|The Semi-finals - Second Half||by Brian Senior|
Team Bessis led by 8 IMPs at half-time in their semi-final match with Team Serf. For the second half the vugraph show started with Board 31 and there was a major swing to set the ball rolling.
In the Closed Room, Serf/Stoppa bid to 4 on the East/West cards. Paul Chemla doubled that and, thanks to the terrible trump split, the contract had to go one down for +100 to Bessis.
Ms Renoux passed the complex South hand and Michel Bessis opened 1. When Stretz made the thin 1 overcall on the North cards, there was no longer any danger of East/West playing in spades. When Veronique Bessis chose to ignore the club fit another doomed game was also avoided (5 goes down on ace a spade lead). But 3NT is also far from secure. Ms Renoux decided not to lead a diamond - the jack would destroy the contract while the spectacular play of the king to pin a stiff queen lets it through. Instead she led her top heart. The heart position is now clear to North and the indicated play appears to be to rise with the ace and switch to a diamond. But Stretz put in the nine and now Bessis was home. By leading spades through North twice she took two spade tricks and could then establish a second heart, making ten in all for +430 and a great start to the set; 11 IMPs to Bessis, ahead by 19. Two boards later Serf struck back when Chemla/Saul played 5 down one, a contract requiring one of two finesses, while Stretz/Renoux did well to play in an unbeatable 3NT. And there was more to come for Serf.
There was nothing to the play, of course, and Stoppa was soon scoring up +1660. Could his team-mates avoid doubling 6 in the other room?
The auction was the same as far as 6, but Ms Renoux made a big decision for her team when she saved in 6. The best East/West could do now was to double, but that netted only 300 as declarer was able to endplay East to hold his club losers to one. That meant a massive 16 IMPs to Serf, who were in the lead.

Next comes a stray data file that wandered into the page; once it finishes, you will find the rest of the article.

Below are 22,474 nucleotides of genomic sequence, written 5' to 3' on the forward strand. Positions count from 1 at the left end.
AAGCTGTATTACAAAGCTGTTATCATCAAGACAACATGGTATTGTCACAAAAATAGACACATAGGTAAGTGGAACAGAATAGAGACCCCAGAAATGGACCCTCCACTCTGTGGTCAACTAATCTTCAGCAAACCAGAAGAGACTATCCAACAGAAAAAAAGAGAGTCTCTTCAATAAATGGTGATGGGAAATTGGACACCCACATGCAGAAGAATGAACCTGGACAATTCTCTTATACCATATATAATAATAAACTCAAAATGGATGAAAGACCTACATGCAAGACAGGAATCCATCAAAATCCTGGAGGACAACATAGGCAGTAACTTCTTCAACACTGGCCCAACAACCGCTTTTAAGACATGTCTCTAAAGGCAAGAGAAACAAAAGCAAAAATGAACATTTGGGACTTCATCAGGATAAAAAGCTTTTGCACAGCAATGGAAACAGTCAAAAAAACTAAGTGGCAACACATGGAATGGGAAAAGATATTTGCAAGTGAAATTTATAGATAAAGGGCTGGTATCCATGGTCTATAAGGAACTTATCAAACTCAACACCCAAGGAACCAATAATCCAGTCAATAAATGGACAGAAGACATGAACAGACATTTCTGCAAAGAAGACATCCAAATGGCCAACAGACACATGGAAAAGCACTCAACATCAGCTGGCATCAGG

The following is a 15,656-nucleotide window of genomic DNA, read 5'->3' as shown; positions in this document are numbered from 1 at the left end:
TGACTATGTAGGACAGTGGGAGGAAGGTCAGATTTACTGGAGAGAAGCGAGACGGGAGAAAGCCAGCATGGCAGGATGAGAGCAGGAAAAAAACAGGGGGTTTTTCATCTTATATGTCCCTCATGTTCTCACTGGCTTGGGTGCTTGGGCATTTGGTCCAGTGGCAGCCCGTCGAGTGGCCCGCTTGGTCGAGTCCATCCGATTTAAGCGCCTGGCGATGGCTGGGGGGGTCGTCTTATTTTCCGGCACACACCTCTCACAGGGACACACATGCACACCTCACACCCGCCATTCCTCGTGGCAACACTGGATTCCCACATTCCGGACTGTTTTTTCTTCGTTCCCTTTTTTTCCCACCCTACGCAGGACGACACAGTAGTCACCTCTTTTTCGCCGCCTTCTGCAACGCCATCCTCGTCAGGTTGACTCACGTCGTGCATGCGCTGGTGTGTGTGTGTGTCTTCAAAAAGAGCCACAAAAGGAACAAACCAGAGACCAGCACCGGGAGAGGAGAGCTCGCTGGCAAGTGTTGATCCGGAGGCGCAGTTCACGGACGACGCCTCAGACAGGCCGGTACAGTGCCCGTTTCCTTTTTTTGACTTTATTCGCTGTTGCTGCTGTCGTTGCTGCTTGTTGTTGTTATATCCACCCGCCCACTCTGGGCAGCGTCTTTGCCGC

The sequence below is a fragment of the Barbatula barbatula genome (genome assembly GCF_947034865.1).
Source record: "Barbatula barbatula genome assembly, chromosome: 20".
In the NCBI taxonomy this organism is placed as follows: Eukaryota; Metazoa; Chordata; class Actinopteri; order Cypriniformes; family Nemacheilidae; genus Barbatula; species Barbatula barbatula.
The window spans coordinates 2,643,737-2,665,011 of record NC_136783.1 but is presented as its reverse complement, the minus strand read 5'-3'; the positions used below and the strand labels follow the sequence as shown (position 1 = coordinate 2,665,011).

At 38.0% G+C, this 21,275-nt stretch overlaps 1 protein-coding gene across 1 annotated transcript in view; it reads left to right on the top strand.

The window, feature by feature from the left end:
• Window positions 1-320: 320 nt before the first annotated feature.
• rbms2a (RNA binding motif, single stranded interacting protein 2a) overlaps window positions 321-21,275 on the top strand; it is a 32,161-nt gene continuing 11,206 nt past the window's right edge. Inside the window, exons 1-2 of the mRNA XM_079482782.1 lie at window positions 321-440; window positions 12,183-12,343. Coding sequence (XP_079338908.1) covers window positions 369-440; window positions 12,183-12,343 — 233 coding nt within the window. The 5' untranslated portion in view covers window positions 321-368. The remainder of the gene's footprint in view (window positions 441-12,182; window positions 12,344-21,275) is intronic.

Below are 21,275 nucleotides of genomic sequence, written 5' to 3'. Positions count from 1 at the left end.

There was a similar swing in the other semi-final when Ivancic of Croatia found the 6 save while Wanner of the Netherlands doubled 6. The swing was only 15 IMPs to the Croatians because their declarer missed the endplay and went down 500.
The two auctions were identical: 1 - 2 - 4. Both Norths led the 4 to the king, ace and eight. We had seen that in the other match Croatia had defeated the game while the Dutch had let it through. Would either of the French Souths find the diamond return. North ruffs and must underlead his A to get a second ruff.
Given the strength of dummy and her own hand, perhaps South should bank everything on the diamond ruff defence but it is far from clear - after all, it only works when partner's limited values include the ace of hearts. Both Souths switched to the nine of clubs and the contract was duly made for a flat board. On vugraph, we saw Michel Bessis carefully win the club and play a heart to cut the defensive communications before taking his first club ruff. We do not have the play record from the Closed Room.
At this point, Croatia had closed from 37 down at the half to only 5 IMPs behind. That was to be as good as it got, however, and the Dutch gradually pulled away again to win by 77-47 IMPs.